Travel - Getting to Minsk
Above: Constant improvements Left: Rail gateway to Minsk Below: All aboard!
The Minsk National Airport (MSQ / Minsk-2) is currently the main international airport serving Minsk, after its predecessor Minsk-1 Airport was discontinued.
The airport serves several international airlines, as well as the national airline Belavia which flies from many cities in Asia, Europe, and the Middle East. Belavia also connects the UK to Minsk with regular flights from London Gatwick and Manchester. Currently, there are no budget airlines flying to Minsk.
The Minsk National Airport is located over 40 kilometres east of the city centre, and is a quick 30-40 minute drive via taxi or transfer on a pristine motorway through the Belarusian countryside. A taxi can be picked up outside the airport, but many hotels and tourist agencies can arrange a driver to pick you up at the gate for a direct car transfer to your destination. Those on a budget can jump on bus no. 300, pay the driver 6000 rubles, and be dropped off at Vostochny or Moskovsky bus stations in central Minsk. Alternatively get off the bus at Uruchie metro station and make your own way to your destination.
Arriving to Minsk by rail may not be the quickest or most comfortable way to travel, but compared to slow bus travel and pricey air connections, an overnight train trip is often the most efficient option. Many visitors arrive from Berlin, Kiev, Moscow, or Warsaw, all of which require an overnight ride. Vilnius in Lithuania is the closest major city with 5 hour connections to Minsk. However, if you're travelling from western Europe (typically via Poland) keep in mind that train tracks are a different size in Belarus which requires a long wait for the wheels of the entire train to be changed.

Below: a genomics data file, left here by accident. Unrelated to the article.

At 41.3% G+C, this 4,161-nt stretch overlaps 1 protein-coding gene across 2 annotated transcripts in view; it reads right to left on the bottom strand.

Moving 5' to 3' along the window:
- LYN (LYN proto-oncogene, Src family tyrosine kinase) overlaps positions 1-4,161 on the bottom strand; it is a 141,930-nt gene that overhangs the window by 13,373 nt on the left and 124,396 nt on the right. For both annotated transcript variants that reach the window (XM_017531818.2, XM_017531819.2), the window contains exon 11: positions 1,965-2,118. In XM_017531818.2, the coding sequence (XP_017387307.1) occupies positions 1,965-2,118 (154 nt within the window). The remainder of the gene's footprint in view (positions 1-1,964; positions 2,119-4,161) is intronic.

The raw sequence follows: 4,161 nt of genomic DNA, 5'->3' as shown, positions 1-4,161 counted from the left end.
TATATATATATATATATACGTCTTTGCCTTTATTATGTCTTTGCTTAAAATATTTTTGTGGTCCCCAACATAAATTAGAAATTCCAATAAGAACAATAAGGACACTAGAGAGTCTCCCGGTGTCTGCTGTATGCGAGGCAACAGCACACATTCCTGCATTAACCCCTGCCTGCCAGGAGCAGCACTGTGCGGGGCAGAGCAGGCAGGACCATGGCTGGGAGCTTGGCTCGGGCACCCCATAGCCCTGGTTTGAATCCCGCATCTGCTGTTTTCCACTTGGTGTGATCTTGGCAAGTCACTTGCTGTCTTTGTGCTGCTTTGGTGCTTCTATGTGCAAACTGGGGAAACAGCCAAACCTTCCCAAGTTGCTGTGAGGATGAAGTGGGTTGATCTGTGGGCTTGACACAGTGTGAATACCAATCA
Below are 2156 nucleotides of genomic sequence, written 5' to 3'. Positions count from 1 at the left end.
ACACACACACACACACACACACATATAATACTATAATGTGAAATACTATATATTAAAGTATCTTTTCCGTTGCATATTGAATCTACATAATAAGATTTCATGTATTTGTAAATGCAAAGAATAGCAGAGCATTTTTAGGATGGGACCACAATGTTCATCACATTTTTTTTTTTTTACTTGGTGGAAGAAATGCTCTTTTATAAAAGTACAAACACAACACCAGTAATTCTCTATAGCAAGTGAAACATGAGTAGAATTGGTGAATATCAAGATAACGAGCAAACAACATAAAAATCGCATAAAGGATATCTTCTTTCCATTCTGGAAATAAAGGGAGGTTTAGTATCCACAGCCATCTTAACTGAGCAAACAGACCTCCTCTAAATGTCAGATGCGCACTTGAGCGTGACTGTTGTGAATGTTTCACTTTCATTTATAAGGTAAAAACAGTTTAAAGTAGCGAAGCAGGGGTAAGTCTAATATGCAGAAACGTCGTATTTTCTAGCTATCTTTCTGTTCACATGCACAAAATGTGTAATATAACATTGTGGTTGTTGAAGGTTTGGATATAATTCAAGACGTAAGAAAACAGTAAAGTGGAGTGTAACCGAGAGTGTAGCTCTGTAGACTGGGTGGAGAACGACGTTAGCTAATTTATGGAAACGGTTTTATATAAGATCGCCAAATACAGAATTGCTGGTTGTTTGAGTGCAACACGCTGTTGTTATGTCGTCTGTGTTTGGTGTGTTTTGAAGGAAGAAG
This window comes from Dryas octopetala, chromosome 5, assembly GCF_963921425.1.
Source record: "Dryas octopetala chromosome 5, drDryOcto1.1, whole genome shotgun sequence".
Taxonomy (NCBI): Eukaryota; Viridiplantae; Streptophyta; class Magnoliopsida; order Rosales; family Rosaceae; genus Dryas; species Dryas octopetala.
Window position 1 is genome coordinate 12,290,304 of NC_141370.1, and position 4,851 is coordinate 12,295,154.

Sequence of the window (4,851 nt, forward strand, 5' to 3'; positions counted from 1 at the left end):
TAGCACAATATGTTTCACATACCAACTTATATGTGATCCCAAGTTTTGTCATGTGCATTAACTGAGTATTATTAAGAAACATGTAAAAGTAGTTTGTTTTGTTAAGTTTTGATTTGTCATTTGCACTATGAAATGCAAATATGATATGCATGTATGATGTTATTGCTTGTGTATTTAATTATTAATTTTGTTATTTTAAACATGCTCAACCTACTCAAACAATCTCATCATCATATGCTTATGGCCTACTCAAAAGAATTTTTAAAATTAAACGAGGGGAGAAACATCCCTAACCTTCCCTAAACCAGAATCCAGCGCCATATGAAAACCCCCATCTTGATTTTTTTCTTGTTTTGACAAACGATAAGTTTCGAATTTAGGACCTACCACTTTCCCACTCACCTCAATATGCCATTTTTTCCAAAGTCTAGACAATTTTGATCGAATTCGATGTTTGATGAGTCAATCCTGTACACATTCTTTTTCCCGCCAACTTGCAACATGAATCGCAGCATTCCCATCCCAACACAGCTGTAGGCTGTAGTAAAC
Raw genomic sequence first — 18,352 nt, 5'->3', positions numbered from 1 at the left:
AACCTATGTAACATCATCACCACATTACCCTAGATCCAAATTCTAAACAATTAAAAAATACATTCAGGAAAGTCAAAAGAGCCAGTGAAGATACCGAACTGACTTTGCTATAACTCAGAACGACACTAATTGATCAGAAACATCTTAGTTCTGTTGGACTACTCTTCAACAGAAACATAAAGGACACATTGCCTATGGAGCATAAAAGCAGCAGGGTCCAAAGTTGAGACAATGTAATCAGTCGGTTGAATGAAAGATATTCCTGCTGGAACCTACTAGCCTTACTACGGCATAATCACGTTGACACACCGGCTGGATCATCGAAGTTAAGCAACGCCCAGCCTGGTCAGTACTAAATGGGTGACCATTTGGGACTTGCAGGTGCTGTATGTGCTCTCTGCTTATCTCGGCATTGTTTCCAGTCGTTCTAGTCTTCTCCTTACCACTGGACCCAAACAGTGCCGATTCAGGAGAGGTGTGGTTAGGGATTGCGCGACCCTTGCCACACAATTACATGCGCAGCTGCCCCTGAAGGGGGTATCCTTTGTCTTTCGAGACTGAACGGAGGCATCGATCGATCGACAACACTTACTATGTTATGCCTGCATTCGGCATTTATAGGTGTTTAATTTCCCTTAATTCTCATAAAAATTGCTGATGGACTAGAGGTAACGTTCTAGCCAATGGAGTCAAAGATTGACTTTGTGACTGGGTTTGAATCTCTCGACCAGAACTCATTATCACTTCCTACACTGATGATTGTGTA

The Central Train Station is located in downtown Minsk, so getting to your hotel is a breeze. Many hotels are within easy walking distance, or you can take the underpass from the train station to nearby Ploschad Lenina metro station. Of course, there are also taxis available outside the station to take you to your final destination.
Minsk has several bus stations, but most international bus lines arrive and depart from Moskovsky bus station near the distinctive National Library. The easiest way to get into town from here, apart from jumping in a taxi, is to walk a couple of hundred metres south down Nezavisimosti street to Moskovskaya Metro station.
International bus rides are, as you'd expect, extremely long and tiring, but are also the cheapest way to get into Minsk. A coach from Warsaw, for example, will set you back approximately 40 euro.
While arriving to Minsk via car directly from London is probably a little unrealistic (it is over 2000km away after all), it's completely reasonable to drive to Minsk if you're already on a road trip in Eastern Europe. While the roads in this region are often far from ideal, the plus side is you'll have a great excuse to see the forests and countryside of Belarus first hand.
The main concern about driving to Minsk is the border control, which can be time-consuming and a little confusing if you don't speak any Belarusian or Russian. Make sure your tourist visa documents are sorted well in advance, and don't be surprised if border officers ask to search your car. You will also be required to pay for Belarusian car insurance for the duration of your stay, as well as any tolls if you plan on using highways in Belarus. Don't forget your International Driver's License, either!